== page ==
WEEKLY HIGHLIGHTS FOR WEEK ENDING 12 MARCH 2004:
GRAVITY PROBE B LAUNCH INFORMATION
The official Gravity Probe B launch date is Saturday, April 17, 2004 at 10:09 AM Pacific Daylight Time, from Vandenberg Air Force Base in Southern California.
NASA's Marshall Space Flight Center in Huntsville, AL, will be sending out official invitations next week. If you received an invitation to the December 6th launch, regardless of your response to that invitation (or lack thereof) you will receive an invitation to the April 17th launch. The launch invitations will provide more specific information, and we will also provide more launch details in these highlights, as they become available. Please note that the launch invitation list is now closed. If you wish to view the launch firsthand at Vandenberg, but are not on the official invitation list, there are several public areas in the vicinity of Vandenberg with good vantage points. If you have any questions about your launch invitation, please contact Sandra Turner in the Protocol Office at Marshall Space Flight Center: email@example.com.
On launch day here at Stanford University, we have reserved a large auditorium for local GP-B staff, their families, and anyone else who is interested (press, and media included), to view the launch projected on a large screen, via NASA TV. Members of the GP-B team will be on hand to provide commentary and answer questions. More details will be posted on this Web site in upcoming highlights.
We update these highlights every Friday, and we will post any new information about the launch on this Web site and on the GPB Update email list as soon as it becomes available.
VANDENBERG AIR FORCE BASE OPERATIONS THIS WEEK
- Re-installation of the solar arrays began on Monday this week.
- The solar arrays are installed one at a time. After each solar array is installed, a walk-out test (unfolding) is performed to ensure that the array deploys properly. The space vehicle is then rotated for installation of the next solar array.
- Two of the solar arrays were installed and tested this week. The remaining two will be installed next week.
- The temperature of the dewar's main tank is 1.692K, and the main tank is 95.5% full. The Guard Tank level is 72.9%.
- General functional testing of the spacecraft is continuing to proceed on schedule, and the spacecraft has been performing nominally.
- The launch vehicle is surrounded by the Mobile Service Tower (MST) on the launch pad. Boeing technicians powered up the launch vehicle, and verified that the air conditioning system is functioning properly.
Photos: The top image shows the first solar array in place on the Gravity Probe B space vehicle. The lower photo is a close-up of the array installation. Click on the thumbnail of either photo to view view it full size.
GRAVITY PROBE B MISSION OPERATIONS PROFICIENCY EXERCISE AT STANFORD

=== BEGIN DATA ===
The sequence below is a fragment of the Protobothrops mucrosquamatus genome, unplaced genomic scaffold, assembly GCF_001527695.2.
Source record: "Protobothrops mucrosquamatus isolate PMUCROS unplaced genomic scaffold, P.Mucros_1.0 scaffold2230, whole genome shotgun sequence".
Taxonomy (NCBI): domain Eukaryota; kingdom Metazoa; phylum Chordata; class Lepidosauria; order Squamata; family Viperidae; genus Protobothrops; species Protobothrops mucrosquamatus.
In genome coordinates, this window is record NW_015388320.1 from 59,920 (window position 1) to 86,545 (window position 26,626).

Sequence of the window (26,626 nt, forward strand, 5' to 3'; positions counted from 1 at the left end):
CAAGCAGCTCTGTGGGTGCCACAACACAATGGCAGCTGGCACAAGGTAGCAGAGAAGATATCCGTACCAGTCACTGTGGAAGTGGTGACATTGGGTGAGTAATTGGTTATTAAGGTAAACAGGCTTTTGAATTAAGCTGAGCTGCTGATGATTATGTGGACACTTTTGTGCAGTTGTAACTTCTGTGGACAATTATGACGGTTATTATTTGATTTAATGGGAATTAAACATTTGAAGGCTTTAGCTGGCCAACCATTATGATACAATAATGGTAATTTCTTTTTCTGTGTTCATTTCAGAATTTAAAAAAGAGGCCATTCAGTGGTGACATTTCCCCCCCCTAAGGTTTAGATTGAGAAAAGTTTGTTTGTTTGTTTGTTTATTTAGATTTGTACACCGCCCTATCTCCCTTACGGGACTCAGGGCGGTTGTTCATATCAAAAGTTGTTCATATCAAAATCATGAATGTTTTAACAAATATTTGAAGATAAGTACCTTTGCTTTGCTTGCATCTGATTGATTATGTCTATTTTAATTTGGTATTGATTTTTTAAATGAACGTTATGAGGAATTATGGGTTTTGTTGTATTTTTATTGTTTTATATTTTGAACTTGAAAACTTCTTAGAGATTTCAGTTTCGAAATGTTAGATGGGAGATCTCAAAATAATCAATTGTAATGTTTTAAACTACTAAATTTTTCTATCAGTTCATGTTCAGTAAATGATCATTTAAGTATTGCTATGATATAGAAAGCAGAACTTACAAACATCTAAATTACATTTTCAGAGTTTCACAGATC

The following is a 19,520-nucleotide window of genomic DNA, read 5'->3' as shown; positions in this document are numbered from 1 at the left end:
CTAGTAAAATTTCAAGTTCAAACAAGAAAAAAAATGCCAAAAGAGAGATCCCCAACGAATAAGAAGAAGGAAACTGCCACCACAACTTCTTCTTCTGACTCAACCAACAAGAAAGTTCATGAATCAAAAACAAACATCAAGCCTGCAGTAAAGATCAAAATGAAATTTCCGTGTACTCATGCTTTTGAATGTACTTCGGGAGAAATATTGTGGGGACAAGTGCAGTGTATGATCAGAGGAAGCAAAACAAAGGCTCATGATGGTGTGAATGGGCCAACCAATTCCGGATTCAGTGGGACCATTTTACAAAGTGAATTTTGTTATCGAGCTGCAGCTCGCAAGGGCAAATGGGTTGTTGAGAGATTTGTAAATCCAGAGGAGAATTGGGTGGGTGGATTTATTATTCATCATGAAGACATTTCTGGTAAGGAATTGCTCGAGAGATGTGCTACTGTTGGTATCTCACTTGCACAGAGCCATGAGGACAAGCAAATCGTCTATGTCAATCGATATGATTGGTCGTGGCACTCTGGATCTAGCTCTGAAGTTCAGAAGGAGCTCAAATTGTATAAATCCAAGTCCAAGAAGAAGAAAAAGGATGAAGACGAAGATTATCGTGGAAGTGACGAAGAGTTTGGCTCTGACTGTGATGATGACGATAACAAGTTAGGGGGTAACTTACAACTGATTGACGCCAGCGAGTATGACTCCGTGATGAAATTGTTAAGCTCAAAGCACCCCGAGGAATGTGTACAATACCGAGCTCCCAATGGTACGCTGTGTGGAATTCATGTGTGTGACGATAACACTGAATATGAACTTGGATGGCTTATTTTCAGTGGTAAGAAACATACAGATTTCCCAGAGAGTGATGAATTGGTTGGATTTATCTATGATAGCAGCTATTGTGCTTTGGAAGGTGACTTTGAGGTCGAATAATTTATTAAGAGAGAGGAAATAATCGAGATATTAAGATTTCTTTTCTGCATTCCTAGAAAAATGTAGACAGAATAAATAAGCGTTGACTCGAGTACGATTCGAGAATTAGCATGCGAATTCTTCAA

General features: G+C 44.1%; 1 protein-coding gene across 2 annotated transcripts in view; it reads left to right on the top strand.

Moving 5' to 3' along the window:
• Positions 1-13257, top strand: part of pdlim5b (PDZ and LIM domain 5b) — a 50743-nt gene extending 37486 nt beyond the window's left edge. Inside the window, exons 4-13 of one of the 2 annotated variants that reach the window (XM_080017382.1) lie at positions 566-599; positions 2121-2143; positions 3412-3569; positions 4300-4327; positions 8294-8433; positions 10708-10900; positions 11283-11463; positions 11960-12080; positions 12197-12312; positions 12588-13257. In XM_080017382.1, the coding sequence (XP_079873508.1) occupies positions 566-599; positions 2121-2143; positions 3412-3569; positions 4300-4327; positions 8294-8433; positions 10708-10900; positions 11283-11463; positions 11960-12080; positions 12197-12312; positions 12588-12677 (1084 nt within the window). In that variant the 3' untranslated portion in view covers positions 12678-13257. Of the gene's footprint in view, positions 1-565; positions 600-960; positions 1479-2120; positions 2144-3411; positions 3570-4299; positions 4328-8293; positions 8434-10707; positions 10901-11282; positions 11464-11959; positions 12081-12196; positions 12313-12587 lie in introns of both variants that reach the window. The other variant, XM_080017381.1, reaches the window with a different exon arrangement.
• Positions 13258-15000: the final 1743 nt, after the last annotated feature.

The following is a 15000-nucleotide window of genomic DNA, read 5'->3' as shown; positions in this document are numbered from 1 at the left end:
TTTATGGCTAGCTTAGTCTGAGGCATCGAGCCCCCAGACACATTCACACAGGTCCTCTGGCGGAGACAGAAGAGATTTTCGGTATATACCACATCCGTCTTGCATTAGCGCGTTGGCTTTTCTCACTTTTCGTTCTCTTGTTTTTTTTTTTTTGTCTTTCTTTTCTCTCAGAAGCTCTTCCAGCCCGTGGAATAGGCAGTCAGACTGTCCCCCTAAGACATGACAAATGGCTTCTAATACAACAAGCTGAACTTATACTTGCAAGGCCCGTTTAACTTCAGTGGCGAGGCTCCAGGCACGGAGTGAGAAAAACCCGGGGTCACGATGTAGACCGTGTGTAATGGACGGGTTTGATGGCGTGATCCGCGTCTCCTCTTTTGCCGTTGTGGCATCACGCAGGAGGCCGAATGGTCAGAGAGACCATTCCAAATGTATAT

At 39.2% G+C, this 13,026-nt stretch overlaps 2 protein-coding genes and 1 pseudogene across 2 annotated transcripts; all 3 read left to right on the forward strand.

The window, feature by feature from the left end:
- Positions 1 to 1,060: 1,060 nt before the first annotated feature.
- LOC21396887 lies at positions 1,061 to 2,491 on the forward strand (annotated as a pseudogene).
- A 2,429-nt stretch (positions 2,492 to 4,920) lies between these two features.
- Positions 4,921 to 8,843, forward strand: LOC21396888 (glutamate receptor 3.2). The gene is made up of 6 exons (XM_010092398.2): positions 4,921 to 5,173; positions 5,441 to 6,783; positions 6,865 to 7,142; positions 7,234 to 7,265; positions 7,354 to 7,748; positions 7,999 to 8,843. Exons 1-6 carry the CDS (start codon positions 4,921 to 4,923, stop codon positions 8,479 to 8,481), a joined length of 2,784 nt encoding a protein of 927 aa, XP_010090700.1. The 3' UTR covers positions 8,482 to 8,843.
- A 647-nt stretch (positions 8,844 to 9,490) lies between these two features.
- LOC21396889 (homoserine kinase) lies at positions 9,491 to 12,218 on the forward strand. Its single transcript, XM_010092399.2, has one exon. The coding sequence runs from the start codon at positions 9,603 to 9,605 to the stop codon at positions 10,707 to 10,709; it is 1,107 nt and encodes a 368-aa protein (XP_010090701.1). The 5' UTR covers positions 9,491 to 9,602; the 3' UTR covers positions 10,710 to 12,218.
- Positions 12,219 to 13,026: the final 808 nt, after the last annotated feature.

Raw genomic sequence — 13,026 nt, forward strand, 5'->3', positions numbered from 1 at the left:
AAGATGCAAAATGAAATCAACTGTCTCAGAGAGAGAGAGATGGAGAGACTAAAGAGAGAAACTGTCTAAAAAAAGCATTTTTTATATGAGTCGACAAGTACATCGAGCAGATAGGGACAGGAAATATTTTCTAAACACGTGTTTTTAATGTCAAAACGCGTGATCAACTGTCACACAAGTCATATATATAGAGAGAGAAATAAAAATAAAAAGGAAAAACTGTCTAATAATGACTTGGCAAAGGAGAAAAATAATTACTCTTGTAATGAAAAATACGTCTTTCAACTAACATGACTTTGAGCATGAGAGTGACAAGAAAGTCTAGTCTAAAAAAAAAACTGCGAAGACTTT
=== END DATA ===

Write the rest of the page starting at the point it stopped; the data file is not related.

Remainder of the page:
- The second of two Gravity Probe B mission operations proficiency exercises was successfully carried out at Stanford this week.
- The purpose of these exercises is to keep our mission operations team practiced and ready for launch and the GP-B mission.
- This week's exercise went extremely well, and it provided the team an opportunity to work through several potential anomaly situations, as well as various aspects of the Initial Orbit Checkout (IOC) phase of the mission timeline.
GRAVITY PROBE B IN THE NEWS
The official pre-launch Gravity Probe B mission and science briefing at NASA Headquarters in Washington, D.C. is scheduled for Friday, April 2, 2004 at 1:00 PM Eastern Daylight Time. The briefing will be covered live on NASA TV. Provisions have been made for local San Francisco Bay Area press and media to view this briefing via NASA TV and participate in the Question and Answer session after the briefing from an auditorium at the NASA Ames facility, in Mountain View, CA.
On Sunday evening, December 28, 2003, the Cover story on the CBS Evening News was on the subject of time—examined from both human and cosmic perspectives. The story featured interviews with a manager from Torneau Time Machines (the largest watch store in New York City), physicist Brian Greene (a proponent of String Theory), and our own Gravity Probe B Principal Investigator, Francis Everitt. Typical of television news, the entire story lasted a little over three minutes, but it was heart warming to see Francis and our spacecraft on the national news. Perhaps the best sound byte from Francis was a quote from St. Augustine that CBS chose not to use: "What was God doing before he made heaven and earth? ... He was preparing hell for those that would pry into such profound mysteries."
RECEIVE GRAVITY PROBE B WEEKLY HIGHLIGHTS BY EMAIL
If you are interested in automatically receiving these weekly highlights and other important GP-B mission information by email, you can subscribe to our Gravity Probe B Update email list by sending an email message to "majordomo@lists.Stanford.edu" with the command "subscribe gpb-update" in the body of the message (not in the Subject line). You can unsubscribe from this mailing list at any time by sending an email message to the same address with the command, "unsubscribe gpb-update" in the body of the message.